By Harold McGee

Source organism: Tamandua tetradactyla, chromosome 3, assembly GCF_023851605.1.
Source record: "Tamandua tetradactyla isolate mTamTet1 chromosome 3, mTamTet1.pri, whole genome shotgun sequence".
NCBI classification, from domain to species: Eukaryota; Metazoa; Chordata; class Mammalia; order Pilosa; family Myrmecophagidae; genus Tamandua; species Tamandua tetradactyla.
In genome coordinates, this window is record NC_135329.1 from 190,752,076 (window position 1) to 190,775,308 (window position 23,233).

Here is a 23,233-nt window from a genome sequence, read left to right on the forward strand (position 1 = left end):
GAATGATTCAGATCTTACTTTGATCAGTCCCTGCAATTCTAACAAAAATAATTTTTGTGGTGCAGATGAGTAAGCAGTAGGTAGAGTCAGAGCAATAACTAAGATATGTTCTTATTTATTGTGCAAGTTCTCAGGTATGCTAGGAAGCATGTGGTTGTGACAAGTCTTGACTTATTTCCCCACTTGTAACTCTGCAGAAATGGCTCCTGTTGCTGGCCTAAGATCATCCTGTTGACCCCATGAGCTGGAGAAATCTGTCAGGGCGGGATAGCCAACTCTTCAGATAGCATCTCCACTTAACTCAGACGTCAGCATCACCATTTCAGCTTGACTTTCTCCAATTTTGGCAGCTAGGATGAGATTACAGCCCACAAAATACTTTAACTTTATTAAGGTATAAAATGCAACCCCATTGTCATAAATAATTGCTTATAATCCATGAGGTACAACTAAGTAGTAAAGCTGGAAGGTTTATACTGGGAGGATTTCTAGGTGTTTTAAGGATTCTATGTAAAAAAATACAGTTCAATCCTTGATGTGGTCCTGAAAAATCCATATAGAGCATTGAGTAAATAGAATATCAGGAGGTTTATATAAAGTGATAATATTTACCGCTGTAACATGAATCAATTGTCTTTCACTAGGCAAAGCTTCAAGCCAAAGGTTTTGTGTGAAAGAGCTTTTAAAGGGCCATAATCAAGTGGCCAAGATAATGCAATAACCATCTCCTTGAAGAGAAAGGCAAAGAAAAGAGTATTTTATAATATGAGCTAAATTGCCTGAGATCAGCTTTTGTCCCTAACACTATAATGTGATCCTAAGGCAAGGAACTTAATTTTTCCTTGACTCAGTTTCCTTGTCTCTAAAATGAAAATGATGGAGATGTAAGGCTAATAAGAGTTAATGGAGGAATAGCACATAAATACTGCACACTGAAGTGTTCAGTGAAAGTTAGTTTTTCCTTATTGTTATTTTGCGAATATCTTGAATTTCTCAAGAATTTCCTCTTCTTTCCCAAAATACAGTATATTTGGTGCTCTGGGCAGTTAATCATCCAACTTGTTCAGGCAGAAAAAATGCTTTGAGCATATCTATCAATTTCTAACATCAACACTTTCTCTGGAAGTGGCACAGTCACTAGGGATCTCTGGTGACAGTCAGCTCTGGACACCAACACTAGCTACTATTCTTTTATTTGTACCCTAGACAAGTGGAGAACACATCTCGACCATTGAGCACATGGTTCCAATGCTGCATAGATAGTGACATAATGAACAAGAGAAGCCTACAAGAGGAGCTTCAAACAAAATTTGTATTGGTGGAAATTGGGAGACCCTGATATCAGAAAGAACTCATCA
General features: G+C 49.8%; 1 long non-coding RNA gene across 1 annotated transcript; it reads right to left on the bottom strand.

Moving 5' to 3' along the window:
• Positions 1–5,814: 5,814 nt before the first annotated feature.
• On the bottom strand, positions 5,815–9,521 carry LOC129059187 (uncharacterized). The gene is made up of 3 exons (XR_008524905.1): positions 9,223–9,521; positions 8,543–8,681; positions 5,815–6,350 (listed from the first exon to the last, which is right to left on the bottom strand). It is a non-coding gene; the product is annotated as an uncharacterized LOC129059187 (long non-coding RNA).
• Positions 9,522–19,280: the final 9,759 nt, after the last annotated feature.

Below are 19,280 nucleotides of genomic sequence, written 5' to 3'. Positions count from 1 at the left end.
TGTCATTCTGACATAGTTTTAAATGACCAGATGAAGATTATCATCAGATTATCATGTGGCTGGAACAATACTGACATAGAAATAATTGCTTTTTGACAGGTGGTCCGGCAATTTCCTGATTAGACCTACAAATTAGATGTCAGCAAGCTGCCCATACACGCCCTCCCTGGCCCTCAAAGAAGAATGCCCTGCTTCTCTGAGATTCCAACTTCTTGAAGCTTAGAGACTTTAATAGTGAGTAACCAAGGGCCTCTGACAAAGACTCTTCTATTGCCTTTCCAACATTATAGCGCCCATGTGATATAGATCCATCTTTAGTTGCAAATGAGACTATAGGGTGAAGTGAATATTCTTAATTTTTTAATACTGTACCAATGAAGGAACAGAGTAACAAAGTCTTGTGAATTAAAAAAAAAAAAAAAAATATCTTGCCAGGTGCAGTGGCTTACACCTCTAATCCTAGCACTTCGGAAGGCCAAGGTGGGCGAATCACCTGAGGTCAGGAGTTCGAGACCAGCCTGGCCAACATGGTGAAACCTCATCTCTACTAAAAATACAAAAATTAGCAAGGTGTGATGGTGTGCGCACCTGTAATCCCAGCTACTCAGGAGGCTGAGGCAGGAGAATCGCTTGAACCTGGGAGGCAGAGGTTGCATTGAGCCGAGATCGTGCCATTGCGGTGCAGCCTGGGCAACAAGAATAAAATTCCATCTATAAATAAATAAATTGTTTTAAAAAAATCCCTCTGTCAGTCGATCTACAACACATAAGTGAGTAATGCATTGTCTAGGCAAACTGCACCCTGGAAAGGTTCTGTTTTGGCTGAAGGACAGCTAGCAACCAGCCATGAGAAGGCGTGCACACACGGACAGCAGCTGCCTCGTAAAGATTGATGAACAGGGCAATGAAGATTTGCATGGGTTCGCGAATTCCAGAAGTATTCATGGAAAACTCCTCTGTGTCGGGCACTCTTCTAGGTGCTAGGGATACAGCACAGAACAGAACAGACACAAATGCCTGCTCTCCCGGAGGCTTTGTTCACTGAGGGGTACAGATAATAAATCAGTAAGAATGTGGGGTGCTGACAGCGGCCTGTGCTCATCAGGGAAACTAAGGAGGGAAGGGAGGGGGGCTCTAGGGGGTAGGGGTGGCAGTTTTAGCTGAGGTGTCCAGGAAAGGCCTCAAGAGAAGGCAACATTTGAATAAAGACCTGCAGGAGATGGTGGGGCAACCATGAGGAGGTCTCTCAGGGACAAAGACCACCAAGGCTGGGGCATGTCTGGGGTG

Sucrose is the scientific name for table sugar. It is a composite molecule made of one molecule each of glucose and fructose. Green plants produce sucrose in the process of photosynthesis, and we extract it from the stalks of sugar cane and the storage stems of sugar beets. Of all the common sugars, it has the most useful combination of properties. It is the second sweetest, after fructose, but is alone in having a pleasant taste even at the very high concentrations found in candies and preserves; other sugars can seem harsh. Sucrose is also the second most soluble sugar—two parts can dissolve in one part of room-temperature water— and it produces the greatest viscosity, or thickness, in a water solution. Sucrose begins to melt around 320°F/160°C, and caramelizes at around 340°F/170°C.